MILWAUKEE (AP) — Texas’ Chris Beard has beaten Matt Painter’s Purdue teams twice in the NCAA Tournament. Both times, Beard had the lowest-ranked team.
He will try to do it again on Sunday when the sixth-seeded Longhorns (22-11) face the third-seeded Boilermakers (28-7) in the second round of the Eastern Region.
In Beard’s only season at Little Rock, his 12th-seeded Trojans won a 2016 first-round game 85-83 in double overtime against a fifth-seeded Purdue team. Two years later, Beard was at Texas Tech when the third-seeded Red Raiders won a regional semifinal 78-65 over second-seeded Purdue.
“Obviously, from a training perspective, you learn from it,” Painter said Saturday. “You want your teams to be as tough as their teams. You want your teams to be able to compete like this. That’s why he keeps getting great jobs and that’s why he keeps advancing in the tournament.
Painter and Beard know each other well. They date back to the early 2000s when Beard was an assistant on a Texas Tech team led first by Bob Knight and then by Pat Knight, who played AAU basketball with Painter.
Beard says many of the things he did in his one season at Little Rock were based on Painter’s success in southern Illinois before heading to Purdue.
“He’s one of my coaching mentors,” Beard said. “I’ve contacted him before for training moves, recruiting, just for advice. I’ve had probably a dozen really meaningful conversations with Matt over the years, and he’s someone I listen to and really respect.
Little Rock’s upheaval still bothers Painter. Little Rock trailed by 13 with just over 3 1/2 minutes left in regulation before rallying. The Trojans tied the game by scoring a 3-pointer from about 30 feet away with 5.1 seconds left in regulation.
“We lead three with 18 seconds and we don’t foul and that’s a lot of time, okay, but they don’t shoot until five seconds from the end,” Painter recalled. “It really taught me a lesson in that most people at that point are going to be aggressive right away because they’re against time. They’ll even go for a quick 2 at that point.
“So that was something that really shook me. I thought we should have fouled there, and I made the mistake of not fouling after going under 10 seconds.
Now they face off again, trying to send their respective alma maters to the Sweet 16.
Texas just won their first NCAA tournament game since 2014 and is looking to qualify for the regional semi-finals for the first time since 2008, when it qualified for the Elite Eight.
Purdue has had ambitions of earning its place in the Final Four since 1980. The next step is for Painter to avenge those two previous losses to teams coached by Beard.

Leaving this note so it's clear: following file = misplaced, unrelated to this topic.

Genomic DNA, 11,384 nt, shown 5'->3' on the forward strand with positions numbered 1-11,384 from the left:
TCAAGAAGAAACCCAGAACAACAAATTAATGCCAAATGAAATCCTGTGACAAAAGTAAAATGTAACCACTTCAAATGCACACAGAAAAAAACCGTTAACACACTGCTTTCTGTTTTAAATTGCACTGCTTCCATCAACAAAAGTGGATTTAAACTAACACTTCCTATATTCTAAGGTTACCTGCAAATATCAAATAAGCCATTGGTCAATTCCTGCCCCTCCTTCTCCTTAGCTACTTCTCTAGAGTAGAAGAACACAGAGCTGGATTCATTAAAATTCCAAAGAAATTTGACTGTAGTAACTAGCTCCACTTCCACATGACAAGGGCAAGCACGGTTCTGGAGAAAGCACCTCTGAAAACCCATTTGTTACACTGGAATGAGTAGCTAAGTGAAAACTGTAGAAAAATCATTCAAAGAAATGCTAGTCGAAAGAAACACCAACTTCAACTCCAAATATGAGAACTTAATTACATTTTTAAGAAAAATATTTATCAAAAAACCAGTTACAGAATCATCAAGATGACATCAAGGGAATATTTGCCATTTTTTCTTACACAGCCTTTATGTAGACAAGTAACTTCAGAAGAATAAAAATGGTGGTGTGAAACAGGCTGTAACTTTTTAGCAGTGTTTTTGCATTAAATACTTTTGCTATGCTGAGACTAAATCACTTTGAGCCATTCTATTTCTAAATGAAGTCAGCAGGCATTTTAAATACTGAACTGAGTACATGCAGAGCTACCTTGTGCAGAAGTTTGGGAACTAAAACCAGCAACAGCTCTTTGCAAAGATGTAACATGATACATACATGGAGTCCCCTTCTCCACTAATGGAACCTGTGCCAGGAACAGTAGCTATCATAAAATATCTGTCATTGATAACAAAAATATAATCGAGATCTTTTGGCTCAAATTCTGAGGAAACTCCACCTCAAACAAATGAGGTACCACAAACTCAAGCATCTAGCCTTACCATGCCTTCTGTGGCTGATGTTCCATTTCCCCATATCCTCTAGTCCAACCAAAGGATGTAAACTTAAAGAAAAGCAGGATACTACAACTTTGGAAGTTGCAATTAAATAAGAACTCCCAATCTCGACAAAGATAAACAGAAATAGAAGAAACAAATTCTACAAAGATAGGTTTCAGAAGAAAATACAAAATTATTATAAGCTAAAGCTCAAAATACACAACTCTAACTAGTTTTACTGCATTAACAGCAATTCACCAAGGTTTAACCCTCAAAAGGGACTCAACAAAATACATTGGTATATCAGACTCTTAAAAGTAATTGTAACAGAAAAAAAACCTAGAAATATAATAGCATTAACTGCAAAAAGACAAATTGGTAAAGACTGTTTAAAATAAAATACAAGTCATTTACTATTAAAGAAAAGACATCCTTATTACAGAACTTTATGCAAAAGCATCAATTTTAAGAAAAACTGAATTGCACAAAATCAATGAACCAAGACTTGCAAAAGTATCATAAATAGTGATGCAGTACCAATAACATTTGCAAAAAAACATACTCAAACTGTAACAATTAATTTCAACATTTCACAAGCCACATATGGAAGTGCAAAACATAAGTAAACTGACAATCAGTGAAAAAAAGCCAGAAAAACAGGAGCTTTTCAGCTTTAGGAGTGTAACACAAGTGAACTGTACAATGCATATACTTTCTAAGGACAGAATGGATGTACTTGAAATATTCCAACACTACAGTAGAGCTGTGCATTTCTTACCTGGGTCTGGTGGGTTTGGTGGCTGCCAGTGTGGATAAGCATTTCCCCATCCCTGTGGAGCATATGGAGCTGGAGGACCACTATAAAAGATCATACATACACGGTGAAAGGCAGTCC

“The losses stay with you,” Painter said. “That’s what stings in our business. People have no idea how it’s going with you five, 10 years later. These times are just tough, but you try to learn from them, be better and keep riding.
Texas’ Timmy Allen appreciates how his brother Teddy burst onto the national scene this week scoring 37 points in New Mexico State’s 70-63 first-round win over UConn.
Teddy Allen’s career has been nomadic, with stops in West Virginia, Wichita State, Western Nebraska Community College and Nebraska.
“It’s great to see him swinging,” Timmy said. “He has an interesting story. A lot of people have a lot to say about him. But he is good. It shows that none of this means anything. So it’s great to see him jump.
But he also wants to clarify something. Tim says he was “Timmy Buckets” long before Teddy was given the nickname “Teddy Buckets” for his goalscoring prowess.
“I was the first Timmy Buckets,” Allen said. “It’s been my Twitter account since seventh grade or something. Then he started going crazy and he just went to Teddy Buckets.
This won’t be the first time Marcus Carr and Purdue of Texas have faced off. The Minnesota transfer played three times against Purdue from 2019-21.
Carr scored 27 points in a double-overtime loss to Purdue in 2019-20. Minnesota shared two meetings with Purdue last season. Carr scored 19 points in the win but had six points and shot 2 of 13 in the loss.
“They do a lot of similar stuff, so I’m sure they’ll release their old scouting report on me as well as what I did this year,” Carr said. “I’ll try to help my team and the coaches with some of their tendencies and stuff they liked to do in the past.”
Purdue’s Eric Hunter guarded Carr in those matchups. Hunter says Carr is a different player now.
“Now he’s more like a patient player,” Hunter said. “I think it comes with the nature of, you know, going to a different program. In Minnesota (he’s been asked a lot) to make plays, put the ball in the basket, and now he’s playing a little more than usual. He can definitely put the ball in the basket whenever he wants. You absolutely have to pay attention to that.
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